Posted my full set of Egypt photos over at Flickr – here are some of the best ones, I went during the 2nd revolutionary protests last November – so I had a very different experience than most tourists – I took photos in Tahrir Square and of the graffiti, the ancient and the modern. I always try to get a sense of a place – and a view you’d not get from a brochure or tour book…although i took some of those shots too, I mean with one of the greatest wonders of the world how can you resist?
A friend posted this, a virtual light studio. A really useful tool to try out and learn some of those lighting layouts, although obviously nothing replaces real studio time.
I put in my usual lighting rig as I used for the shots of Kirk and others, and got some quite nice results:
Although I tended to quite often in my earlier portraits use a softbox of at a 45 degree angle to the side and a reflector on the other, I found it more controllable and reliable to use two lights of differing power, sometimes with a snoot (although I never really got good results with one of those, or barn doors…practice I guess). The fun (ie hard part) of lighting is to accent the modelling of the face without getting shadows under the nose or eyes – unless you are going for that moody/Halloween look. As I was taught sculpture and drawing and learnt about light and modelling through that, I think I approach it in sculptural terms, light and shadow, chiaroscuro.
What I find in a lot of commercial shoots is they pour a lot of light at the subject, mostly directly on, equally balanced power. It tends to lead to a flat high-key look, which can in the right hands look quite cool (always fond of that ring-flash look, or the use of silver or gold reflectors, overused but can be really striking!) but most often than not looks boring. It’s good for catalogue or some fashion/supermarket magazine photography, but the lighting of a portrait subject should say as much about the subject – or at least show off their features – as the choice of pose or lens or location. Those ‘flat’ studio shots to me look as if the person is treating the subject as a still life, static and on some kind of conveyor belt. Also truly good high-key photography is hard, since throwing a lot of light at a subject is actually rarely flattering unless you bounce the light, and as I’ve found that’s quite hard to control. Unless major studios have a lot of dwarves with last-o-lites scattered around the set out of shot. I wouldn’t be surprised…;-)
It’s why I was taught to only use one light and reflectors at first, it’s a really good training in economy in lighting, You can get perfectly good shots with a single tungsten light, or a strobe flash, and a white board or wall. Harder to control the reflection, especially the angle of reflected light since it scatters as it bounces but certainly it teaches you how much you can change mood by swinging the light around by a few degrees, and how much light can be bounced back onto subject (or not if you want very moody/introspective shots) and how that changes the feel of the portrait. As with all things, experimentation is the key.
While the world was going mad in September 2001, I was walking in the Isle of Skye taking pictures, mostly monochrome…seemed the safest place to be. This is shot of a rather disturbingly shot up PASSING sign on the top of the remote Quirang – well not so remote as it doesn’t have a road, but after 5pm there was no traffic, and I decided to walk across it in late afternoon which yes, meant walking at night by the time I got over the top….where there was only sheep (including spookily dead ones – that shot I used for KLF Dead Sheep show is from this walk) and remains of ancient huts for company.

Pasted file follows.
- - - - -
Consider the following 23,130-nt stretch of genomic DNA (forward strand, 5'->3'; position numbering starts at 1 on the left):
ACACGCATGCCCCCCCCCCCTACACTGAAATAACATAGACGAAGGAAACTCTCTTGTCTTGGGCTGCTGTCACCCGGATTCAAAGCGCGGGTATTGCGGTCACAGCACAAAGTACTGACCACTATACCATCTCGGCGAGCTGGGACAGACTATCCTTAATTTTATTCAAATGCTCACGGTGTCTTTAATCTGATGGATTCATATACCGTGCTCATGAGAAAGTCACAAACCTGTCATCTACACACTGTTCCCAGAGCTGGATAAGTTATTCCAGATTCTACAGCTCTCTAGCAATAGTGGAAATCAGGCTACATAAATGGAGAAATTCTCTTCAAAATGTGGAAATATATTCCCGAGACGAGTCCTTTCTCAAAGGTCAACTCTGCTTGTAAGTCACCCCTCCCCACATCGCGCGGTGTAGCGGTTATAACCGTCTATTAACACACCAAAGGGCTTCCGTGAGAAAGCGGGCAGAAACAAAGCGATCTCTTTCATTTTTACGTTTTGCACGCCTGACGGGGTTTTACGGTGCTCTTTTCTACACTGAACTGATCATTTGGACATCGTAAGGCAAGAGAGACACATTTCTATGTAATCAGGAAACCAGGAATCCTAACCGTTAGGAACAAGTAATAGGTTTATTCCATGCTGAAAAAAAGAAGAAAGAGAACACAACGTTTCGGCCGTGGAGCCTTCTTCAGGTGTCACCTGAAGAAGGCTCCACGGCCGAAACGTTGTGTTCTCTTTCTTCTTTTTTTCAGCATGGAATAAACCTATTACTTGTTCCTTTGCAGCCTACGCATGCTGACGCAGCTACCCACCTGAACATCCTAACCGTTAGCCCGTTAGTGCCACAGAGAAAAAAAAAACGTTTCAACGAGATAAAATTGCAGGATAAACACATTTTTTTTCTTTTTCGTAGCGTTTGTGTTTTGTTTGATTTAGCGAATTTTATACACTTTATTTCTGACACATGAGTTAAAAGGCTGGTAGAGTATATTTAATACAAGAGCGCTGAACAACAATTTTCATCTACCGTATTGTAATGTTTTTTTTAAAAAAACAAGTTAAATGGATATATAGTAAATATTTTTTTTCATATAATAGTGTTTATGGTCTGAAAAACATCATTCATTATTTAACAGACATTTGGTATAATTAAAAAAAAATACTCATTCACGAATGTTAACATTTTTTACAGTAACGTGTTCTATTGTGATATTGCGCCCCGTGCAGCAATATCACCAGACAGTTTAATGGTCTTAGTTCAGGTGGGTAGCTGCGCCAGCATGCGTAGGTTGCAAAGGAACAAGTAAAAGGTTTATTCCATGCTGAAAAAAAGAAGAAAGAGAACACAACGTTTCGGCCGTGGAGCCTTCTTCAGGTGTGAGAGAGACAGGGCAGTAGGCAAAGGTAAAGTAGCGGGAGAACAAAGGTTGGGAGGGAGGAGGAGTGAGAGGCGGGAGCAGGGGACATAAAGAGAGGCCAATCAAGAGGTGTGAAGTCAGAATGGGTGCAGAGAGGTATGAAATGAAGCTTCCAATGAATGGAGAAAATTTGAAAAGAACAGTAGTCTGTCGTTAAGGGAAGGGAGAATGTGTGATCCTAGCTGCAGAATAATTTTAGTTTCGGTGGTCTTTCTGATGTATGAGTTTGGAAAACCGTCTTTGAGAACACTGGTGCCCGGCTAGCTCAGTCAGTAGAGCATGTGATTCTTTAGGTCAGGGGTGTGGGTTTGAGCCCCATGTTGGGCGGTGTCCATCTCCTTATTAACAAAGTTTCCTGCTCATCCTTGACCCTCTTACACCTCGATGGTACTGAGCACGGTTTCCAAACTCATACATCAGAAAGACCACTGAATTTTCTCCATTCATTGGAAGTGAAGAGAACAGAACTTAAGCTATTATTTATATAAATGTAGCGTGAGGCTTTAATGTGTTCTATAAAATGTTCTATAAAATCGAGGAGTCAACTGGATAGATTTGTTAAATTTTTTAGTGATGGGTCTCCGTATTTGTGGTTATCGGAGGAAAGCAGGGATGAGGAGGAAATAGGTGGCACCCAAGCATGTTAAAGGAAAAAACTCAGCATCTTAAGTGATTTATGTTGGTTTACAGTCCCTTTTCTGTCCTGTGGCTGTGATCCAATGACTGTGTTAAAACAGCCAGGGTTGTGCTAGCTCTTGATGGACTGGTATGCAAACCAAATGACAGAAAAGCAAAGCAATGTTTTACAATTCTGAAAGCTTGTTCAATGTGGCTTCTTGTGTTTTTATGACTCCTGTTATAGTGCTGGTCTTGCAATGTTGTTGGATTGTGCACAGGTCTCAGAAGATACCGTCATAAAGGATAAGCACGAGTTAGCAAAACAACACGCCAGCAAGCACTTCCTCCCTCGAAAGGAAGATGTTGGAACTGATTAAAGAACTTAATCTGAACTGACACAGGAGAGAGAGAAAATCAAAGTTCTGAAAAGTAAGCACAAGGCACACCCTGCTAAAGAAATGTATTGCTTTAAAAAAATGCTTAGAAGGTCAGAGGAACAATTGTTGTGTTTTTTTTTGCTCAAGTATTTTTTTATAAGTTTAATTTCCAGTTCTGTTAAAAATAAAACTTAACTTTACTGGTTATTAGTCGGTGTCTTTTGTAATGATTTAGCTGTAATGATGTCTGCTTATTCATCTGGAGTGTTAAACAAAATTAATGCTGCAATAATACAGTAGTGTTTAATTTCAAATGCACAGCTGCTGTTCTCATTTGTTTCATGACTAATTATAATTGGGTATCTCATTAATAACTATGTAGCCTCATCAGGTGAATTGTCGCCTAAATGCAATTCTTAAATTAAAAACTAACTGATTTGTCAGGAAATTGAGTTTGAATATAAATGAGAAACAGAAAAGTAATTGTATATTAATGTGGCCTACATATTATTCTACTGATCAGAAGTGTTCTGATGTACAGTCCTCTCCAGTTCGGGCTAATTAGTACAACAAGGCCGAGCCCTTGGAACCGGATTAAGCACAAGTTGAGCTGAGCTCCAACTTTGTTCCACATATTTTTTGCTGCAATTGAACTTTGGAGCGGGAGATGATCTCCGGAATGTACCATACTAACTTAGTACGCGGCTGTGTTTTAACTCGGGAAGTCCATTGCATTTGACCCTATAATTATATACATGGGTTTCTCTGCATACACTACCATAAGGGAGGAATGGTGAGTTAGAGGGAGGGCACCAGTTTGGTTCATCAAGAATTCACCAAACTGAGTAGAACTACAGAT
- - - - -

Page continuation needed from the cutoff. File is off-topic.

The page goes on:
I lost my Smith & Wesson cap up there, too – wearing it ironically, was doing a sort of Unabomber/Crazy Gunman Chic thing which really wouldn’t translate in the US and I wince thinking about that now (was trying to prove a point at work, freak them out, punk in a way…) a gust of wind took it off my head and I couldn’t find it even though I saw it go. Just vanished….the feeling of place on the top was, odd. Very strange vibes and felt very remote – I mean after 11 years I can still see and feel that place, where people used to live a long time ago.
This is scanned on my new 120 glass holder* for the Nikon Coolscan 8000 – one of the problems with the holders that are supplied is they don’t always keep the negative completely flat – not usually a problem but with curved or bent negatives that’s a real problem as those bits that curve drop out of focus.
I doubt any of you have noticed this, but it bugged the hell out of me that such an expensive scanner couldn’t do edge to edge sharpness – which it can now, even with 35mm. The glass holder just has special glass in it that sandwiches the negative flat…less scary than ‘wet mounting’ which is what it sounds, it’s applying a special alcohol based solution with a glass holder which keeps the negative flat in the same way that a piece of paper ‘sticks’ to the floor when wet. A lot of professionals use wet mounting, but the idea of putting liquids on my negatives and in my scanner, well, I don’t really like that.
* What’s the holder? Well negatives are held by a large plastic flat cartridge, which keeps the negatives from 35mm upto 120 size in place as the motor moves it around from negative to negative – probably different to scanners people have used, the idea the negative moves rather than the scanner head, rather than the other way round – but in professional scanners that’s usually what happens (drum scanners I think also rotate the negative in a drum around the ‘slit’ where the scanner is). It also means you can batch scan negatives, Upto 3/4 120 negatives, 12 35mm and 6 slides.
It’s a wonder of technology, anyway…
And thanks to Jeb 50poundnote for helping me ship it here, the taxes and shipping cost MORE than the holder, and of course you can’t get it here, or if you can it’s actually more than even direct $ = £ conversion which is crazy. Or Cray-Cray as the song goes.
Anyway planning to scan all my 2001 Skye pics, as I think the prints really didn’t do them justice, and also my early 2000s shots of East London in protest of the Olympics.
Started the riverwalks (the longstanding project where I walk along the Thames and tributaries, been doing it since 1999) and cliffwalks again for this year…this was taken during the good weather of last week walking from Hampton Court to Walton Bridge there seems to be a lot of rowers on the river – Olympics practice? Or just I’m getting closer to Henley and the traditional home of rowing in the UK? I did Walton to Chertsey yesterday – Shepperton and Chertsey are a strange place, loads of riverside holiday homes with statues, English flags and clocktowers – little England indeed!